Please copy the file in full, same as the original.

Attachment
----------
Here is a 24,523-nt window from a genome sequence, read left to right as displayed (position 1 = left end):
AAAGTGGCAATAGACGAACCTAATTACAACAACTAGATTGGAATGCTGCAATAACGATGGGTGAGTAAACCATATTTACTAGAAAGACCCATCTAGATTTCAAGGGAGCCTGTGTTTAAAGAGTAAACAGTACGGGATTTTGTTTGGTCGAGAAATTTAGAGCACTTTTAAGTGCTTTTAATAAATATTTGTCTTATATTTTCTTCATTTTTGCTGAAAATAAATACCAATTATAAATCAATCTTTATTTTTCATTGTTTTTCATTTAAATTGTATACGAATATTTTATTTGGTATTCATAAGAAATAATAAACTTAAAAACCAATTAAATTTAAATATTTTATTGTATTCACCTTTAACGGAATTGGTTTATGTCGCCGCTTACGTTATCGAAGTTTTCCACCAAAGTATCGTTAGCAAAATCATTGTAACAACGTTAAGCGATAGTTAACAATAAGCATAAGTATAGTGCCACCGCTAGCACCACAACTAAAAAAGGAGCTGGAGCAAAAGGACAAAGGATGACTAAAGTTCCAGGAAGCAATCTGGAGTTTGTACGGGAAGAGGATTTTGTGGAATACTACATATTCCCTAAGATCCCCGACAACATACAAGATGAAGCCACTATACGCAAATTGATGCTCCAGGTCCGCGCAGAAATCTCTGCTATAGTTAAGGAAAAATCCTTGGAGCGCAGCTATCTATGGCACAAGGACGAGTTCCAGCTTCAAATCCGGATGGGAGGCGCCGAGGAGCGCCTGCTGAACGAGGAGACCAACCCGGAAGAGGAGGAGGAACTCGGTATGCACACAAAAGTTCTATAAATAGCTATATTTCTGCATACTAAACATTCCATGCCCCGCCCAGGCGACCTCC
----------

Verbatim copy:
Here is a 24,523-nt window from a genome sequence, read left to right as displayed (position 1 = left end):
AAAGTGGCAATAGACGAACCTAATTACAACAACTAGATTGGAATGCTGCAATAACGATGGGTGAGTAAACCATATTTACTAGAAAGACCCATCTAGATTTCAAGGGAGCCTGTGTTTAAAGAGTAAACAGTACGGGATTTTGTTTGGTCGAGAAATTTAGAGCACTTTTAAGTGCTTTTAATAAATATTTGTCTTATATTTTCTTCATTTTTGCTGAAAATAAATACCAATTATAAATCAATCTTTATTTTTCATTGTTTTTCATTTAAATTGTATACGAATATTTTATTTGGTATTCATAAGAAATAATAAACTTAAAAACCAATTAAATTTAAATATTTTATTGTATTCACCTTTAACGGAATTGGTTTATGTCGCCGCTTACGTTATCGAAGTTTTCCACCAAAGTATCGTTAGCAAAATCATTGTAACAACGTTAAGCGATAGTTAACAATAAGCATAAGTATAGTGCCACCGCTAGCACCACAACTAAAAAAGGAGCTGGAGCAAAAGGACAAAGGATGACTAAAGTTCCAGGAAGCAATCTGGAGTTTGTACGGGAAGAGGATTTTGTGGAATACTACATATTCCCTAAGATCCCCGACAACATACAAGATGAAGCCACTATACGCAAATTGATGCTCCAGGTCCGCGCAGAAATCTCTGCTATAGTTAAGGAAAAATCCTTGGAGCGCAGCTATCTATGGCACAAGGACGAGTTCCAGCTTCAAATCCGGATGGGAGGCGCCGAGGAGCGCCTGCTGAACGAGGAGACCAACCCGGAAGAGGAGGAGGAACTCGGTATGCACACAAAAGTTCTATAAATAGCTATATTTCTGCATACTAAACATTCCATGCCCCGCCCAGGCGACCTCC